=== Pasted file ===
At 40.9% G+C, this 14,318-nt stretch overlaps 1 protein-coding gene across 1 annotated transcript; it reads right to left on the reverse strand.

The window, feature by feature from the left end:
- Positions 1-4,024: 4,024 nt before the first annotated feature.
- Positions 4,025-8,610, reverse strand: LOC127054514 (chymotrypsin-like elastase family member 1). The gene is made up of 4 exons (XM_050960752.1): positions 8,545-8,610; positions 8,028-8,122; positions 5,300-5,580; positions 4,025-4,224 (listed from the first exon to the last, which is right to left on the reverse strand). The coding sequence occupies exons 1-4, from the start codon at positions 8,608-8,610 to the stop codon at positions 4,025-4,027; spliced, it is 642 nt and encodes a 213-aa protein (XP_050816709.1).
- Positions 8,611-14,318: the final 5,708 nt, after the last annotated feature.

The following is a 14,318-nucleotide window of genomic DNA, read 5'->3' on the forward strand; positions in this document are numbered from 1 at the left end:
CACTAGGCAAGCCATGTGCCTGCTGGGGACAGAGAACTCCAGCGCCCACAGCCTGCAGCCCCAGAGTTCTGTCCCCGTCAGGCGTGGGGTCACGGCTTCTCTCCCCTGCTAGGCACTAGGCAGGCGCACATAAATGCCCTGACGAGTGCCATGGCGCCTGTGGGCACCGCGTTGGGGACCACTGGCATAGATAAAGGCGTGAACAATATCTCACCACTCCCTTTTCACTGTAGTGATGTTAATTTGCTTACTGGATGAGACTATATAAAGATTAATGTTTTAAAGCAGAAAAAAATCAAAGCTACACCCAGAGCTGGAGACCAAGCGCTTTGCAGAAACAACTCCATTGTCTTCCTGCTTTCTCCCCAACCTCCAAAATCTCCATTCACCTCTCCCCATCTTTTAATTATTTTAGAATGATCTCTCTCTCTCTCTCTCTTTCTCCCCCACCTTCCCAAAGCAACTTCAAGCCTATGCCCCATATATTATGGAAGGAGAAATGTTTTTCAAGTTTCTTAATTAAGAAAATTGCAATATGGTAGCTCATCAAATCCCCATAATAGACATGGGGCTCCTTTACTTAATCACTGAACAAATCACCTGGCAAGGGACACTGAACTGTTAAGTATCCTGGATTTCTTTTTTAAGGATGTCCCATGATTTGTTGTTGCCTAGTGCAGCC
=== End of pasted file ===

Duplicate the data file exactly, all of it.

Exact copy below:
At 40.9% G+C, this 14,318-nt stretch overlaps 1 protein-coding gene across 1 annotated transcript; it reads right to left on the reverse strand.

The window, feature by feature from the left end:
- Positions 1-4,024: 4,024 nt before the first annotated feature.
- Positions 4,025-8,610, reverse strand: LOC127054514 (chymotrypsin-like elastase family member 1). The gene is made up of 4 exons (XM_050960752.1): positions 8,545-8,610; positions 8,028-8,122; positions 5,300-5,580; positions 4,025-4,224 (listed from the first exon to the last, which is right to left on the reverse strand). The coding sequence occupies exons 1-4, from the start codon at positions 8,608-8,610 to the stop codon at positions 4,025-4,027; spliced, it is 642 nt and encodes a 213-aa protein (XP_050816709.1).
- Positions 8,611-14,318: the final 5,708 nt, after the last annotated feature.

The following is a 14,318-nucleotide window of genomic DNA, read 5'->3' on the forward strand; positions in this document are numbered from 1 at the left end:
CACTAGGCAAGCCATGTGCCTGCTGGGGACAGAGAACTCCAGCGCCCACAGCCTGCAGCCCCAGAGTTCTGTCCCCGTCAGGCGTGGGGTCACGGCTTCTCTCCCCTGCTAGGCACTAGGCAGGCGCACATAAATGCCCTGACGAGTGCCATGGCGCCTGTGGGCACCGCGTTGGGGACCACTGGCATAGATAAAGGCGTGAACAATATCTCACCACTCCCTTTTCACTGTAGTGATGTTAATTTGCTTACTGGATGAGACTATATAAAGATTAATGTTTTAAAGCAGAAAAAAATCAAAGCTACACCCAGAGCTGGAGACCAAGCGCTTTGCAGAAACAACTCCATTGTCTTCCTGCTTTCTCCCCAACCTCCAAAATCTCCATTCACCTCTCCCCATCTTTTAATTATTTTAGAATGATCTCTCTCTCTCTCTCTCTTTCTCCCCCACCTTCCCAAAGCAACTTCAAGCCTATGCCCCATATATTATGGAAGGAGAAATGTTTTTCAAGTTTCTTAATTAAGAAAATTGCAATATGGTAGCTCATCAAATCCCCATAATAGACATGGGGCTCCTTTACTTAATCACTGAACAAATCACCTGGCAAGGGACACTGAACTGTTAAGTATCCTGGATTTCTTTTTTAAGGATGTCCCATGATTTGTTGTTGCCTAGTGCAGCC